Across the country, small scale projects to help vulnerable people are coming under threat because of the squeeze on public finances.
If The Children's Society ever believed that a successful 29-year history of working with young runaways in Manchester would protect them in the current funding climate, that thought is now being reconsidered.
The money could soon run out for its Safe In The City programme, and the charity believes there could be serious repercussions for the children they help.
Just one of their hundreds of cases, a 14-year-old girl, is being visited by two workers from the charity after being referred to them by the police.
Officers have been called out three times recently to find her, after she ran away from home. Police call it "the blue light taxi service" and say it is a drain on their stretched resources.
The workers, Mari Gibson and Elise Noblet, are gently talking to the girl - who cannot be named - and her mother. The young teenager seems a little unsure of what all the fuss is about.
"She'll just go anywhere, with anyone," says her mother, with a despairing shake of the head. "I don't think that she doesn't care. She doesn't seem to understand the consequences."
"At the moment, she's lad-mad, and I don't think she understands the consequences of that either. I prevented her getting pregnant recently."
By way of explanation her daughter says she is feeling stressed because her dad was recently sent to prison for 18 months.
Mari and Elise see this kind of case all too often. This year they have taken on 265 runaways, most of them aged about 13 or 14. In the last 12 months 5,675 children were reported missing from home in Greater Manchester.
"Going missing from home is often just a trigger," says Mari. "There's normally a whole host of things that are behind that, which we will look to explore."
"For a lot of young people running away is a coping mechanism," adds Elise. "It's how they deal with very complex lives, and once you build a relationship with them they start to understand that running away doesn't have to be an option, that they can develop safe strategies to deal with their lives."
"But for some young people running away is actually a safer option than staying at home," concludes Mari.
At a children's home in the city centre, Mari and Elise are visiting another young girl with whom they are currently working.
After a long history of uncontrollable behaviour, she was taken into care earlier in the year. She still runs away regularly, and says at one point that the police were being sent out to find her on almost a daily basis.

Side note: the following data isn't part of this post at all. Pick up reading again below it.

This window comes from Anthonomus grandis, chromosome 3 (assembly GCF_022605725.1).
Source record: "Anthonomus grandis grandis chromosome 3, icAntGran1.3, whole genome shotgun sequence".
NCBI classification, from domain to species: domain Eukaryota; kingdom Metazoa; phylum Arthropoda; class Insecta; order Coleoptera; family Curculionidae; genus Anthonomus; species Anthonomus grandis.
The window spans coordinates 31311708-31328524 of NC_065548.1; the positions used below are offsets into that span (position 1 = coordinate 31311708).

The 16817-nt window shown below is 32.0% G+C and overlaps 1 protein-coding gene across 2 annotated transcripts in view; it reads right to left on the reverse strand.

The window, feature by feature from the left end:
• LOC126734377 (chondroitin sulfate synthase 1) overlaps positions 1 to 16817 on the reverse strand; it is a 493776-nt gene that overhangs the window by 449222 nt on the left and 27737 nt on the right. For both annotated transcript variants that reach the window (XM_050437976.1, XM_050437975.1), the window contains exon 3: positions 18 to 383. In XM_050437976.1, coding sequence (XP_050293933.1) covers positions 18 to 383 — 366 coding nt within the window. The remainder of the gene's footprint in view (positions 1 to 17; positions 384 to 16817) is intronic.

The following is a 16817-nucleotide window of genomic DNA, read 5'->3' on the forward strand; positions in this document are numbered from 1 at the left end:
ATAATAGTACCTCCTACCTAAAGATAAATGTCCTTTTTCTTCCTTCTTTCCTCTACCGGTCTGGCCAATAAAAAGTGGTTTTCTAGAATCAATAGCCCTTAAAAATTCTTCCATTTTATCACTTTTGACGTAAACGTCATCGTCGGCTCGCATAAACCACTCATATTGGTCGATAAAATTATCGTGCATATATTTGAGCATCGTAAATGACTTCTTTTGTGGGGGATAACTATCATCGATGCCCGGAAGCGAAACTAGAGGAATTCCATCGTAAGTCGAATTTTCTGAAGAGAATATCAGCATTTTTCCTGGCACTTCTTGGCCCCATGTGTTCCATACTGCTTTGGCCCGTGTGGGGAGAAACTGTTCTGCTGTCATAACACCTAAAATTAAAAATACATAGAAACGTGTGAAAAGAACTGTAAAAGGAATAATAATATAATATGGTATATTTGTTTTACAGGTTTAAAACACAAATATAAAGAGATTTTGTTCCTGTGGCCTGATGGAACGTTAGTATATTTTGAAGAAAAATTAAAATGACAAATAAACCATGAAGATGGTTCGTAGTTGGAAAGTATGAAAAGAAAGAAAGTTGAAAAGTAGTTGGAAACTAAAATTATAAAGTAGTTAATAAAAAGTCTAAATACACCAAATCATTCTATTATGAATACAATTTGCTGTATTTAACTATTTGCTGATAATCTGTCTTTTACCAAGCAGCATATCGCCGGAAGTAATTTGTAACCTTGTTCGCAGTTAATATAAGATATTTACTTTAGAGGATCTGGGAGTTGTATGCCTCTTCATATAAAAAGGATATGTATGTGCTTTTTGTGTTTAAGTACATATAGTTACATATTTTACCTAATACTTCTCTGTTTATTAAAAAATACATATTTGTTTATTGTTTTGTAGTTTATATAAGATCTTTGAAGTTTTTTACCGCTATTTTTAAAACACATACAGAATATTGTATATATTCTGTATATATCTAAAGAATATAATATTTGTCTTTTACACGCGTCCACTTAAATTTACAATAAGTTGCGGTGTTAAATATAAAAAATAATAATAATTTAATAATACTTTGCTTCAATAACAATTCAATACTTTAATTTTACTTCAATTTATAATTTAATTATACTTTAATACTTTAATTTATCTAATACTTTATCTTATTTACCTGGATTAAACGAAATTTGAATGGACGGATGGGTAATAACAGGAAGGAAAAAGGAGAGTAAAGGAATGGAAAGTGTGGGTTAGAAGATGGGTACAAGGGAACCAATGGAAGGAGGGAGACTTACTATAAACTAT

Girls like her, living in care homes, are particularly at risk from older men, who target them to become victims of child sexual exploitation. But at least with this 14-year-old the message does seem to be getting through.
"One day I was walking to the shops and a man got out of his car and told me he knew me and asked me loads of questions. But I ran away from him and came back to the home," she recounts, "because I remembered one of those sessions and the things that you told me about staying safe."
The Safe In The City programme, helping teenage runaways, used to be paid for by Greater Manchester Police and Manchester City Council.
But financial pressures forced the police to withdraw funding, and The Children's Society is concerned that the council might feel it has to do the same.
The service costs about £95,000 a year to operate, a relatively small amount of money compared with the multi-million pound cost of child care services.
"The funding has never been this scary, this unpredictable, before," says project manager Donna Chadwick.
"I've always had a sense that something will come up. But this time our sole funder is the local authority and there are no pots of money around at the moment."
"We are looking hard, but if the funding gets cut Safe In The City will no longer be."
Manchester City Council is currently under huge pressure and last week it found out that its government funding was being cut by 25%.
With it needing to find some £100m worth of savings in the next financial year, many organisations like this one will be wondering if anything is sacred.
Andrew Bomford was reporting for Radio 4's PM programme broadcast daily, Monday to Saturday, at 1700 GMT.